Industrial pipe systems are inaccessible and narrow. The pipes can be vertical and have junctions. Just as challenging, leakage points in the water system must be located, the condition of oil and gas pipelines must be checked and ventilation systems need to be cleaned.In the main, today’s robots are not that clever. They cannot climb or navigate in vertical pipes – and very few have active joints.
Cybernetics and optical measurement scientists at SINTEF are working on a solution.
Navigation by light and image
With experience and knowledge acquired with snake robots Anna Konda and AiKo as a starting point, a team is now developing an intelligent pipe inspection robot on wheels that will be able to climb, navigate intersections and at any given time know its location in the pipe system.
The inspection robot will be able to move in pipes of various diameters, right down to 20 cm. Cybernetics scientists are developing the propulsion system while a team of optics scientists is working on the new robot’s visual system.
“We are currently developing the vision system than will enable the robot to navigate,” says Jens Thielemann at SINTEF ICT. “In the meantime, we are using the lego robot Mindstormer to collect the data to train the vision system. This lego robot has a camera attached and moves around the pipe following a pre-programmed map. The next step will be to utilise the vision system as input to control the actual snake robot we are going to develop.”
The camera that will provide the new robot’s vision is an off the shelf time-of-flight camera that provides a bathymetric chart of the pipe system using inflected light.“Combined with our algorithms, the robot will be able to navigate and move forward on its own,” says Thielemann. “The robot knows when a left or right turn is approaching and also contains a built-in path description detailing what tasks it should carry out in different situations.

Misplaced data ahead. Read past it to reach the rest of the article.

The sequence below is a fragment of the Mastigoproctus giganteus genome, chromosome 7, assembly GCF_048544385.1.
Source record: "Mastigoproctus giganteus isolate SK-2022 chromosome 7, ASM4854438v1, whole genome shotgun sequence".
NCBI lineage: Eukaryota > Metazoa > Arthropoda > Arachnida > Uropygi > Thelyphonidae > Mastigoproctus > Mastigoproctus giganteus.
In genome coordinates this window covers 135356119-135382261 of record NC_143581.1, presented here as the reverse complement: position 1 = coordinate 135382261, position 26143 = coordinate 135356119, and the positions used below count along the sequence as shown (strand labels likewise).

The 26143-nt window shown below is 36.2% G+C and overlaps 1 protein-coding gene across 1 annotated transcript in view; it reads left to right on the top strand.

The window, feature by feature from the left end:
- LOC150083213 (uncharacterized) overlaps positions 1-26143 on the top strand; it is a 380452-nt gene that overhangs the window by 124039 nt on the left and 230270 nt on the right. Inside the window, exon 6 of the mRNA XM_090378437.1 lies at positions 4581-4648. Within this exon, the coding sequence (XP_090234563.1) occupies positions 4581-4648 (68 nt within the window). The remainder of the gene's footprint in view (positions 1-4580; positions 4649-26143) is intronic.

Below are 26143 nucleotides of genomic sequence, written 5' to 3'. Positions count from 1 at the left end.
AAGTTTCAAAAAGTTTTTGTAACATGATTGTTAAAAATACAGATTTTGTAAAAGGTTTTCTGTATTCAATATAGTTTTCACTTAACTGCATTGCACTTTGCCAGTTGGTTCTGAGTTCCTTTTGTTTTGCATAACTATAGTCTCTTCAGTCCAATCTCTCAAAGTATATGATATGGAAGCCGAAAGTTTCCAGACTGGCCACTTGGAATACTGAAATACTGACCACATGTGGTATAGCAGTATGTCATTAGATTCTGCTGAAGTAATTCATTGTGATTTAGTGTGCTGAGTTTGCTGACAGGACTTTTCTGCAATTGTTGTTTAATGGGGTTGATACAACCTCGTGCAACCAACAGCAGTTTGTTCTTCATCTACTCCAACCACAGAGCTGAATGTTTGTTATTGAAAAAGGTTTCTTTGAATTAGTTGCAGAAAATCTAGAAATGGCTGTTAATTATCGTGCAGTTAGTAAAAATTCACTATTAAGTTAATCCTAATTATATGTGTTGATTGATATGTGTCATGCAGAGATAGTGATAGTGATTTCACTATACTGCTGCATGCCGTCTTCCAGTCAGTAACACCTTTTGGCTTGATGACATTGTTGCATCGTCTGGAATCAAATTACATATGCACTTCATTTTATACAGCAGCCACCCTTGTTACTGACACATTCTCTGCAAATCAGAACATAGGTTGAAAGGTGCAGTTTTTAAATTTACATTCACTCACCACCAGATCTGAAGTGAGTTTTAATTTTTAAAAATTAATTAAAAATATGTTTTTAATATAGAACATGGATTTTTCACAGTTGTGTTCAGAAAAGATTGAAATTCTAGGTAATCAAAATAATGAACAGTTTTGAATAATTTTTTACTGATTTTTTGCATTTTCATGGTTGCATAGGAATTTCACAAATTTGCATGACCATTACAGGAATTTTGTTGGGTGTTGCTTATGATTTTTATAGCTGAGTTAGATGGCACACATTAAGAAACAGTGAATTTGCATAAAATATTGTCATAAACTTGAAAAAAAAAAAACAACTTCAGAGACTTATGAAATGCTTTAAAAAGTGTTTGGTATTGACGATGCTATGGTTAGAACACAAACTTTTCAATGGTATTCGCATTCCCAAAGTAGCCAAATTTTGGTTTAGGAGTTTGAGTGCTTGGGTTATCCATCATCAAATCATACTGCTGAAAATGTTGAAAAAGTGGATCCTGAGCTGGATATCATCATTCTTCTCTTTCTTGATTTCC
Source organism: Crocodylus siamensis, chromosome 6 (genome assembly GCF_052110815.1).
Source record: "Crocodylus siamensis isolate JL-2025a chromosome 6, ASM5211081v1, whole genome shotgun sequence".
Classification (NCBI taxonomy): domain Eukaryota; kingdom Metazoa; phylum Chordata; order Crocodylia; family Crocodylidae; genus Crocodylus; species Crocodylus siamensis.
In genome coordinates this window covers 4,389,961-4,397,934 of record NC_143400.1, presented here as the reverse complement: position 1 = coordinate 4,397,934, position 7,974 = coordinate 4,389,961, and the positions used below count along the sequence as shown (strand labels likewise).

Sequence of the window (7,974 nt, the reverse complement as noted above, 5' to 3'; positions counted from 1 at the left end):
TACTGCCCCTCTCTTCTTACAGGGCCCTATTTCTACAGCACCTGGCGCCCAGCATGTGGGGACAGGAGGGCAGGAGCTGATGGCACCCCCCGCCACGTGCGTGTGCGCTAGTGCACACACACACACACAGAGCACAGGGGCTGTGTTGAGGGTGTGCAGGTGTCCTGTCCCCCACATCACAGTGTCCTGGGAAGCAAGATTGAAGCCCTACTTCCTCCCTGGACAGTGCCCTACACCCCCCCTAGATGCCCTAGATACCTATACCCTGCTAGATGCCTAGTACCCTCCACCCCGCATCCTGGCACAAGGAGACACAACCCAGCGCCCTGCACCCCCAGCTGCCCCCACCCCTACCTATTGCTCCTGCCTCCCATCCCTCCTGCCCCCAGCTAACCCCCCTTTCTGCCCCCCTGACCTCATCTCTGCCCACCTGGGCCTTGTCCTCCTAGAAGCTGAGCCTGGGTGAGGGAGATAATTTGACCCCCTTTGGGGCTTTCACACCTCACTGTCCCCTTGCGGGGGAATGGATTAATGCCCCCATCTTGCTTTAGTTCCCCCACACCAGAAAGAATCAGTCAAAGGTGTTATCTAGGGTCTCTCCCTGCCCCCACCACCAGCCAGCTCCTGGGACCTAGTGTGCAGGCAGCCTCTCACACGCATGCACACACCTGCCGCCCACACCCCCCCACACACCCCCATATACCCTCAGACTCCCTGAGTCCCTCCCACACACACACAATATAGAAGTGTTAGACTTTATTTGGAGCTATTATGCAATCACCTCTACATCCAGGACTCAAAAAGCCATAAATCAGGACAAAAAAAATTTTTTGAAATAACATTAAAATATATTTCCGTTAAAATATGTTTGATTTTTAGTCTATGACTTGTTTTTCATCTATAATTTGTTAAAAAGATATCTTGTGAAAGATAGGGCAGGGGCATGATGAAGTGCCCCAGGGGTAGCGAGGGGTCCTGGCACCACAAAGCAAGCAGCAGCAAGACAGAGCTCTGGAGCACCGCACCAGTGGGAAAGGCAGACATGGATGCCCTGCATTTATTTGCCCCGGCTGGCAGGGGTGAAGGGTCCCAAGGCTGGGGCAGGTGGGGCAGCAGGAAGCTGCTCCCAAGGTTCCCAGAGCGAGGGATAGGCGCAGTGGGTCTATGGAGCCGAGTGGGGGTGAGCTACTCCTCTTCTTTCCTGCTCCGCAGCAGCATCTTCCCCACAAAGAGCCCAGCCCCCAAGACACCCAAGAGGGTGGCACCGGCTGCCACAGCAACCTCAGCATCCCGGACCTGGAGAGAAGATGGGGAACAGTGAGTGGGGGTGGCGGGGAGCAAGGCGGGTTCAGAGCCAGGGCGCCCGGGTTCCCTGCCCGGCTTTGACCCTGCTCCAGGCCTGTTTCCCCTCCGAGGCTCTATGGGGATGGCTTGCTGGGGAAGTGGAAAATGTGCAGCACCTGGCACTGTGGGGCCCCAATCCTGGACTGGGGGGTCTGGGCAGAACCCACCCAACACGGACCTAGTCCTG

Functions as a train
“Given our previous work on snake robots, we have become good at controlling mechanisms that are linked,” says SINTEF cybernetics scientist Erik Kyrkjebø.
“We now want to develop a robot with 10-11 joint modules, each with an identical pair of wheels cast in plastic. The weight must be well distributed between the joints. For example, can we put the camera and accelerator motor in two different joint modules? The robot will function as a train when operating horizontally. Such robots already exist, but we want to develop a robot that can climb too.”
The scientists have designed several versions of the pipe inspection robot and have tested different solutions in order to make the new robot both mobile and compact. They have now come up with a design they have faith in.
When the robot enters a vertical pipe, it lifts its head in the pipe and meets the pipe wall. It can then either move sideways with its abdomen against the pipe and twist itself upwards or it can topple backwards, attach itself to the pipe wall, in the same way as we would put our feet against a shaft wall to hold on, and then roll upwards.
The scientists emphasise that the project is at the design stage. In June, two of the 11 joint modules will be tested to verify the concept and they hope to demonstrate a prototype model by the end of the year. This comprises just phase one of an industrial development, but the enthusiastic scientists are confident of succeeding in the foreseeable future. The final version of the robot will be constructed of aluminium and is planned to be 1.5 m long.